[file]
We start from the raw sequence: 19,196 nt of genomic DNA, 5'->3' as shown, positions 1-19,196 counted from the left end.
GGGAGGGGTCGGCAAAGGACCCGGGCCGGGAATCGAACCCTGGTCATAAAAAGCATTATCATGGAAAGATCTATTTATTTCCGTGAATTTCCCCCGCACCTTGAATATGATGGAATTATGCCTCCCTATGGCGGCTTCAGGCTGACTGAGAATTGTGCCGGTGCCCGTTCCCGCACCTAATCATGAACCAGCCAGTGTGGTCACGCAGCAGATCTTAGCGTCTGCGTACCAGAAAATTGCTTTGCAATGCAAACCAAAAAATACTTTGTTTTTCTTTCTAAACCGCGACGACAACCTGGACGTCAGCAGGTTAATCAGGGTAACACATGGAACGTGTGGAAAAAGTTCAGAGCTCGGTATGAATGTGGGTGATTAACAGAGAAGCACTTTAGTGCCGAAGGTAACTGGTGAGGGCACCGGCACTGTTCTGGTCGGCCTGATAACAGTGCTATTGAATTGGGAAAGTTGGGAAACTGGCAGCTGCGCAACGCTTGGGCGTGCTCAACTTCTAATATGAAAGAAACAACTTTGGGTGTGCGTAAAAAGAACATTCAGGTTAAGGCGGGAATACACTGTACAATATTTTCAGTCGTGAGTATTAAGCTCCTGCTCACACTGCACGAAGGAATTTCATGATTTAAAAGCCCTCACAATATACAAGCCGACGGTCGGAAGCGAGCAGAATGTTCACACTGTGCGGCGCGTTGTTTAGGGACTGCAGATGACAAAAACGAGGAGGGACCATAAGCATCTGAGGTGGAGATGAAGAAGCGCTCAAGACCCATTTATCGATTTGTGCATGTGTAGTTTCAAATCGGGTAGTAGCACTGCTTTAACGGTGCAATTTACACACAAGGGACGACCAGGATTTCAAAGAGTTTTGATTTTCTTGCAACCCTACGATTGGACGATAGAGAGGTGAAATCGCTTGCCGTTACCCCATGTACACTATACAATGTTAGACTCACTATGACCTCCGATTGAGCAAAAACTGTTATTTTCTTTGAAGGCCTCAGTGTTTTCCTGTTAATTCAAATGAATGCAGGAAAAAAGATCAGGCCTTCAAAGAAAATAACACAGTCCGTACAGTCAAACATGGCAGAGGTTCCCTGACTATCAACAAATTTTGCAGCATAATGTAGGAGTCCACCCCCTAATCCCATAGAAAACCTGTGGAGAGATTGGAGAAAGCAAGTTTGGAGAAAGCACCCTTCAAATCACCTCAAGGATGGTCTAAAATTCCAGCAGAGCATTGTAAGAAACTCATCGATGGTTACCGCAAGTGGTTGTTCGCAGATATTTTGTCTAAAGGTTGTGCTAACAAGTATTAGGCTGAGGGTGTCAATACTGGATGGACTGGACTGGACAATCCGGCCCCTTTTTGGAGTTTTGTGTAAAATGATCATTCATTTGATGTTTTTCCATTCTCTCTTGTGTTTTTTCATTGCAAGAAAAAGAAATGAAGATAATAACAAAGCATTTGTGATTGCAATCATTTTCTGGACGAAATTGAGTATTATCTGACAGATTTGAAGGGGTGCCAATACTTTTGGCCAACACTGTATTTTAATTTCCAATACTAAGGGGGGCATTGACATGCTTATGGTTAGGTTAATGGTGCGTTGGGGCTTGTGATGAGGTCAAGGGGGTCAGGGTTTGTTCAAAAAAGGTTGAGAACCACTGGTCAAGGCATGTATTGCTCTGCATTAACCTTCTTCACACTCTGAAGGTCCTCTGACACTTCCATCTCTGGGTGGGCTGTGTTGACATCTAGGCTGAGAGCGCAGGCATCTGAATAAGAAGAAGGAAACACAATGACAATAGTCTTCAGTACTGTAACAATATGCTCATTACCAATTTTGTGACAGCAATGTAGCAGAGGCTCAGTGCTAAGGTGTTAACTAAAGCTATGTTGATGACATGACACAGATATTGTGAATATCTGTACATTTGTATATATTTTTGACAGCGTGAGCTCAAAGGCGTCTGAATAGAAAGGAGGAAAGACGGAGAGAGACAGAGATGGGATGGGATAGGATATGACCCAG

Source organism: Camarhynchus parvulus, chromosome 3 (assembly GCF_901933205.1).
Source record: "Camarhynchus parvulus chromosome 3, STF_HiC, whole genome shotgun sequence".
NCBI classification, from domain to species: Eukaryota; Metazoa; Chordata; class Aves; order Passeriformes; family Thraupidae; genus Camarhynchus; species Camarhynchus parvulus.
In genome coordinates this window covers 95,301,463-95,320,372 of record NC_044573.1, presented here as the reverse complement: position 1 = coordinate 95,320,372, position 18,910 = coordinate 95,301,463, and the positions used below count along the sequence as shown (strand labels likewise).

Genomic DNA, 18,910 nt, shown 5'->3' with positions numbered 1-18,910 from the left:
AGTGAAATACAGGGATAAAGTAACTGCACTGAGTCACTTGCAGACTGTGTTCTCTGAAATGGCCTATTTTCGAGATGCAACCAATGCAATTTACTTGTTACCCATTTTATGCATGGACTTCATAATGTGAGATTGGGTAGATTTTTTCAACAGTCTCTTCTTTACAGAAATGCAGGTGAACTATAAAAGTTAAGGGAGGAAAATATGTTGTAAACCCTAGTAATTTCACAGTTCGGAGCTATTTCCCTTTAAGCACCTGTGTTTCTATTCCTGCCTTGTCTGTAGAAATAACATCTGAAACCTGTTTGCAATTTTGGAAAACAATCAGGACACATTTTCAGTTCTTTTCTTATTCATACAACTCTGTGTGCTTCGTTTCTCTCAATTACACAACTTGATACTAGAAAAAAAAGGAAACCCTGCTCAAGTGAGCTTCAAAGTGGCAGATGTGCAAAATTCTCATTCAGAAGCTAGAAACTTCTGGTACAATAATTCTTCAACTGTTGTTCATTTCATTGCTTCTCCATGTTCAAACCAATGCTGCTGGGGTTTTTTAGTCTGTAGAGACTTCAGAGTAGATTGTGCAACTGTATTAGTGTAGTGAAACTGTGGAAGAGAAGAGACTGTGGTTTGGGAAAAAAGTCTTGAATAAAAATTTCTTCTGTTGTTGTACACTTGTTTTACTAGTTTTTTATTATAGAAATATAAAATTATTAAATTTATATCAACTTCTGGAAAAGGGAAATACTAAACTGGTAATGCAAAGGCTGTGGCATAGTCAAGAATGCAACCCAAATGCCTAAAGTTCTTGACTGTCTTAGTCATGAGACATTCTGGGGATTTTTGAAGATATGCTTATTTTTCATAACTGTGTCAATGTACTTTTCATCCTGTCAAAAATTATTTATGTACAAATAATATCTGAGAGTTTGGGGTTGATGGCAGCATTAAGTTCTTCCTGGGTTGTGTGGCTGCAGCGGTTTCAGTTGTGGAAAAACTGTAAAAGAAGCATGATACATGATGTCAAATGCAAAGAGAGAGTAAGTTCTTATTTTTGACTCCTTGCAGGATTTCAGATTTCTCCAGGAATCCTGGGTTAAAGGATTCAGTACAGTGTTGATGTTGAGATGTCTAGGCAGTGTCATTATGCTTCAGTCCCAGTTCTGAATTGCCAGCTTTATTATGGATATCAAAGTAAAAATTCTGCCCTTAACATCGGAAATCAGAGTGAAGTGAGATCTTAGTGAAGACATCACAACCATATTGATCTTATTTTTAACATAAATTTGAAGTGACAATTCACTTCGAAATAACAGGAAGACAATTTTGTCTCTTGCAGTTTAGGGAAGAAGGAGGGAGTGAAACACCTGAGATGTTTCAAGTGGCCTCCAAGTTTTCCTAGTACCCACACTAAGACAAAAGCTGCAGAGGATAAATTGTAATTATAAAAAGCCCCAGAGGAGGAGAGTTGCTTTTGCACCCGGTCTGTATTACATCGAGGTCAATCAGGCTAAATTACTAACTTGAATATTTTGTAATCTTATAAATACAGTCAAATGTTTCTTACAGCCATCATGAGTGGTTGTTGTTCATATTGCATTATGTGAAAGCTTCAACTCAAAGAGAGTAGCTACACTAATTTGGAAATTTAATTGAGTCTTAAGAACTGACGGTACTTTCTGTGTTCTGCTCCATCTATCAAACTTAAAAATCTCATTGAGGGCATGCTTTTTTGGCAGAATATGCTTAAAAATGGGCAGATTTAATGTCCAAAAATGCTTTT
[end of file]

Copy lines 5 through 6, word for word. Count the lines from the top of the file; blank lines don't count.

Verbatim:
NCBI classification, from domain to species: Eukaryota; Metazoa; Chordata; class Aves; order Passeriformes; family Thraupidae; genus Camarhynchus; species Camarhynchus parvulus.
In genome coordinates this window covers 95,301,463-95,320,372 of record NC_044573.1, presented here as the reverse complement: position 1 = coordinate 95,320,372, position 18,910 = coordinate 95,301,463, and the positions used below count along the sequence as shown (strand labels likewise).